Stinging Insect IPM Research, Demonstration and Outreach Project, NYS IPM Program, 2004
Braband, Lynn; Gangloff-Kaufmann, Jody; Klass, Carolyn; Rodler, Joyce
Stinging insects are a high priority pest in the community landscape due to their potential threat to human health and their attraction to human activity and man-made structures. New York State IPM Program specialists and other Cornell extension scientists have made efforts to promote IPM and least-toxic management practices for stinging insects in 2004. A research project tested the effectiveness of baited traps placed at the perimeter of a space in preventing wasps from entering the perimeter. Results indicated that traps were somewhat attractive and may increase wasp activity. Another project was designed to test the theory that sky blue paint acted as a nest-building deterrent for paper wasps. Results were mostly negative, with the exception of one study. There may be a reason to continue to investigate this idea. Additionally, outreach was accomplished through the development of a fact sheet on acceptable least-toxic management of stinging insects and a PowerPoint slide presentation that was used on several occasions.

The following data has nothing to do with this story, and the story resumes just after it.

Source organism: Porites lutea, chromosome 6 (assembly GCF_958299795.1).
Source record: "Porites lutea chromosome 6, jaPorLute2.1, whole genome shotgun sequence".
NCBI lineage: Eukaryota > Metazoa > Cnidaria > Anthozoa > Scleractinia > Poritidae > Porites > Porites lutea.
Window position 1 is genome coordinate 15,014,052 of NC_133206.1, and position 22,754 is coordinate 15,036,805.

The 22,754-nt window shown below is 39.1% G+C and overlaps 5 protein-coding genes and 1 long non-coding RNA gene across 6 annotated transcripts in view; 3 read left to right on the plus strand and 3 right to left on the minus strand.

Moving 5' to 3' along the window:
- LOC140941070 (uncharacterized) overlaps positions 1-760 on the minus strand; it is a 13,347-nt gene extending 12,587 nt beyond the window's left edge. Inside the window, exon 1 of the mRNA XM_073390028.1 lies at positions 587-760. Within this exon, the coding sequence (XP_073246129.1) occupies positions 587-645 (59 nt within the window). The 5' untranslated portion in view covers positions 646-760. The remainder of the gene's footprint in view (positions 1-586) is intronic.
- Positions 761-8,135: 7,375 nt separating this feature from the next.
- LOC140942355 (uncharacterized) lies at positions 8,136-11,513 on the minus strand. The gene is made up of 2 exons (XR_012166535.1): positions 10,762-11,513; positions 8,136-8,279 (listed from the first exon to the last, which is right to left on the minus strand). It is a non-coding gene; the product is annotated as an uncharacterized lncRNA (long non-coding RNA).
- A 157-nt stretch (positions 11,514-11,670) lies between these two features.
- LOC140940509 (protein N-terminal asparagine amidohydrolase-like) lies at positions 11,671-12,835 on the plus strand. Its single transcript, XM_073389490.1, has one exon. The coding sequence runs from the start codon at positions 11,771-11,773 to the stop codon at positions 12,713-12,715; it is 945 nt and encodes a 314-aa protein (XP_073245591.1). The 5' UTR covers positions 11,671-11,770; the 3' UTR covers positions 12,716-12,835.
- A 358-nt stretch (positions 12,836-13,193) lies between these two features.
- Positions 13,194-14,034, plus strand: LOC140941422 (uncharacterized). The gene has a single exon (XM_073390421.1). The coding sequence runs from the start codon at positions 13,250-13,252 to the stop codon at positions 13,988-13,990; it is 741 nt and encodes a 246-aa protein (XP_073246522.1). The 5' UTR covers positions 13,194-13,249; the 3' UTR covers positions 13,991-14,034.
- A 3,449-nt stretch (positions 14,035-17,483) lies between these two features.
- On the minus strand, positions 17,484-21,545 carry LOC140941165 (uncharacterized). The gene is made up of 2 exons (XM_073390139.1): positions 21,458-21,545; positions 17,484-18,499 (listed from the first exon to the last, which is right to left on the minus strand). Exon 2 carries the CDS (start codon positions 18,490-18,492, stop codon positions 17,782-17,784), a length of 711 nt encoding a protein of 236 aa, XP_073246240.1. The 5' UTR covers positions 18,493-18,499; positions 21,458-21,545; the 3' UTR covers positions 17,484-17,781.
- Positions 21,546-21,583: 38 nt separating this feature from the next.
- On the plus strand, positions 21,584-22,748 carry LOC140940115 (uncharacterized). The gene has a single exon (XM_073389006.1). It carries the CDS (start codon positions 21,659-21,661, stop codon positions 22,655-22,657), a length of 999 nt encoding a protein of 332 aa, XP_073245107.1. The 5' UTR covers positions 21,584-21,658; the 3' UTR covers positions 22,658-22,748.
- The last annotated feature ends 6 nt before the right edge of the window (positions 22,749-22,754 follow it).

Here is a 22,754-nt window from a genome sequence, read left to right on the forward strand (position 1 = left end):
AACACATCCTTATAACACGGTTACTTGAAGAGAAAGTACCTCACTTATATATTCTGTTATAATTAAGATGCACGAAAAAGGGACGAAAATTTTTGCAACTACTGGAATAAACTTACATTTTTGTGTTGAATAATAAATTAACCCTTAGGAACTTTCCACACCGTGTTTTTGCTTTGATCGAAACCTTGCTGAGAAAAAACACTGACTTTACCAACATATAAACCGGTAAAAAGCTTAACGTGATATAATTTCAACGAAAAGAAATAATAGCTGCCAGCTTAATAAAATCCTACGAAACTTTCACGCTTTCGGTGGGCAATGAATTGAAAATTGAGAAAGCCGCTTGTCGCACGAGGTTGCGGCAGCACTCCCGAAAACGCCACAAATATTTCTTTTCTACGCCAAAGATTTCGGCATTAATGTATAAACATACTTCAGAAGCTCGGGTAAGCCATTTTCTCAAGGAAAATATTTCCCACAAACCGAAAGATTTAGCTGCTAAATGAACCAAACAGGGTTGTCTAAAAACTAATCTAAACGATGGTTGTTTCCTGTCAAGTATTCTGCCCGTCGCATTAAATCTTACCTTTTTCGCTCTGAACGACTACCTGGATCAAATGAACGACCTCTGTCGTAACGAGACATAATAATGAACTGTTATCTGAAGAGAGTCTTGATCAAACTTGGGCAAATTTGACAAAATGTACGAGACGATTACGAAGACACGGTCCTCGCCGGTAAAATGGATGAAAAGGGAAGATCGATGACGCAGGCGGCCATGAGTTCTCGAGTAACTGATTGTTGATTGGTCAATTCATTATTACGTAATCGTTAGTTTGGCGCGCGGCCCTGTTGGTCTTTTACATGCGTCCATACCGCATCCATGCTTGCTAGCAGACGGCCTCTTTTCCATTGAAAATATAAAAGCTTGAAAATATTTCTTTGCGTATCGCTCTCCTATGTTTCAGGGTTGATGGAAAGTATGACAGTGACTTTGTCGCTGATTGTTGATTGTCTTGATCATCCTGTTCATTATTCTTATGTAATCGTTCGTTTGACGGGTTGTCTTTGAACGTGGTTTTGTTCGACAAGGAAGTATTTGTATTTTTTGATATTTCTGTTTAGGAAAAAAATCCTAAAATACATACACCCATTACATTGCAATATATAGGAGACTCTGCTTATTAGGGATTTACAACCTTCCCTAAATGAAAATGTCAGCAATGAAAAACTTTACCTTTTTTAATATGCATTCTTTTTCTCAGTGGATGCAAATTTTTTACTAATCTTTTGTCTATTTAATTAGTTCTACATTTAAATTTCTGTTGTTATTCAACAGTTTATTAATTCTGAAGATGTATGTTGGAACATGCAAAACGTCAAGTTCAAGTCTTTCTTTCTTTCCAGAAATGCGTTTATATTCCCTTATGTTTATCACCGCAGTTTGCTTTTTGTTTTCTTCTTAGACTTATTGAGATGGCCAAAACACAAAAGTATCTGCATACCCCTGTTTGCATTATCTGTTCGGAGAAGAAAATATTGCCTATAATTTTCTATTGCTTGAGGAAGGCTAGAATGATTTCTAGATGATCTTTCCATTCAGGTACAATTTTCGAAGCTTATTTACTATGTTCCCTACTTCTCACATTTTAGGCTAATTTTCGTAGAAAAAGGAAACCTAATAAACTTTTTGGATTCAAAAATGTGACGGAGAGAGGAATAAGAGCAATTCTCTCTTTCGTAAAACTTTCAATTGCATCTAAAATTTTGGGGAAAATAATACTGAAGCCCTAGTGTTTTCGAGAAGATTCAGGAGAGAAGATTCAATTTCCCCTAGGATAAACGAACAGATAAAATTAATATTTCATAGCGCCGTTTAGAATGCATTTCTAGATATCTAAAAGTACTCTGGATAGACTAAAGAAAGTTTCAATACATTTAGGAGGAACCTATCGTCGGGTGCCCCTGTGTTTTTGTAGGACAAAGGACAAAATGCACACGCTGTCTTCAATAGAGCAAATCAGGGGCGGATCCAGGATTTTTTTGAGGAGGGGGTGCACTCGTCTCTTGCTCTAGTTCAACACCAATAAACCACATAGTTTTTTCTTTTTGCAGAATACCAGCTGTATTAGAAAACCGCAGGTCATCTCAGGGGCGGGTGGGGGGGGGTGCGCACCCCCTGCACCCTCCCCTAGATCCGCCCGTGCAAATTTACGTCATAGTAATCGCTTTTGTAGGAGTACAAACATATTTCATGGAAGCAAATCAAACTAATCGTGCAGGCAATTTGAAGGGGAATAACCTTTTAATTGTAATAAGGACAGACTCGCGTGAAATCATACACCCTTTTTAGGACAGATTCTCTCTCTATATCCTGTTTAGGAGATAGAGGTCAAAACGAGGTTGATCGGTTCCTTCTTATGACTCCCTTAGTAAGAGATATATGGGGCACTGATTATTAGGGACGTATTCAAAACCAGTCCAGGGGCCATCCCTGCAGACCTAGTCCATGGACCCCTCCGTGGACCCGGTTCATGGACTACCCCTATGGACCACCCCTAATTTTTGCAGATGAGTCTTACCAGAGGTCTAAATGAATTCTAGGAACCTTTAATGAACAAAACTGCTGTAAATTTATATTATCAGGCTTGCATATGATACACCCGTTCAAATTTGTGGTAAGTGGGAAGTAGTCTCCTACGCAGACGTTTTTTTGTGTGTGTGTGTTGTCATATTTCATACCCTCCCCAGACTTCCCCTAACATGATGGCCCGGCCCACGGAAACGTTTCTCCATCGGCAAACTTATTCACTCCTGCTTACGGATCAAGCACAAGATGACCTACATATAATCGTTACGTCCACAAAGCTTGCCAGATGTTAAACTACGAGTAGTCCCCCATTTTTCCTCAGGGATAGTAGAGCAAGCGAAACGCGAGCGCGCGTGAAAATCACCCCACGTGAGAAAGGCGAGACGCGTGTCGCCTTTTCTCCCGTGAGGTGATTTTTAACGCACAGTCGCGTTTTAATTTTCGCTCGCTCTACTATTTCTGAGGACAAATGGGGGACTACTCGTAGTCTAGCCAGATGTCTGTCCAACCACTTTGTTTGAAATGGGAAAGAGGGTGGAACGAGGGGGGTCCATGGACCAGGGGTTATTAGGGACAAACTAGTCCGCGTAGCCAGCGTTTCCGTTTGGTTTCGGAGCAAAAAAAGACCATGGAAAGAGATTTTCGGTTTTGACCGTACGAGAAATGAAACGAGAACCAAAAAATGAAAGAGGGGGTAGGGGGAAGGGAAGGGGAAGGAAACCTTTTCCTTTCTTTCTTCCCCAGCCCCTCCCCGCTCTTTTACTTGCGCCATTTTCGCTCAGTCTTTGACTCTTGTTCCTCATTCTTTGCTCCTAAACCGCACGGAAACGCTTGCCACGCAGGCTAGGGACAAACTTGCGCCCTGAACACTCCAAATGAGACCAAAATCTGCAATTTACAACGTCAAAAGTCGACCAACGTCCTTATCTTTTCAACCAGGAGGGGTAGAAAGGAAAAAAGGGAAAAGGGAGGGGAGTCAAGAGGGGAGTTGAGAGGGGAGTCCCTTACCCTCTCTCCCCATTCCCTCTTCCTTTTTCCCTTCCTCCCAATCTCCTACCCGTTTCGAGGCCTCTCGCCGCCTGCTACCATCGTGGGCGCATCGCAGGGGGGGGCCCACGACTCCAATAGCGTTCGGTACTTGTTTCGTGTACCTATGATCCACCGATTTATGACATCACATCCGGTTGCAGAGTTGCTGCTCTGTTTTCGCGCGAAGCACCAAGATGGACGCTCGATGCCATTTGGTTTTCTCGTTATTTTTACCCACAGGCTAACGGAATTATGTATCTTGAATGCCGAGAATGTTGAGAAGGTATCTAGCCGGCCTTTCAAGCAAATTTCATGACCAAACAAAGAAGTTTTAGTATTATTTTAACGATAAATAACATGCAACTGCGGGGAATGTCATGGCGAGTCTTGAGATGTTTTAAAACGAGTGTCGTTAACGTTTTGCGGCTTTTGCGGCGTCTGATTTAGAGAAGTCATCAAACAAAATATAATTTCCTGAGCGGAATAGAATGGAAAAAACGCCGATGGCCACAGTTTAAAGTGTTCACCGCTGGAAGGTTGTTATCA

New York State IPM Program
Community IPM; Landscapes; Buildings; Humans or Pets; Communication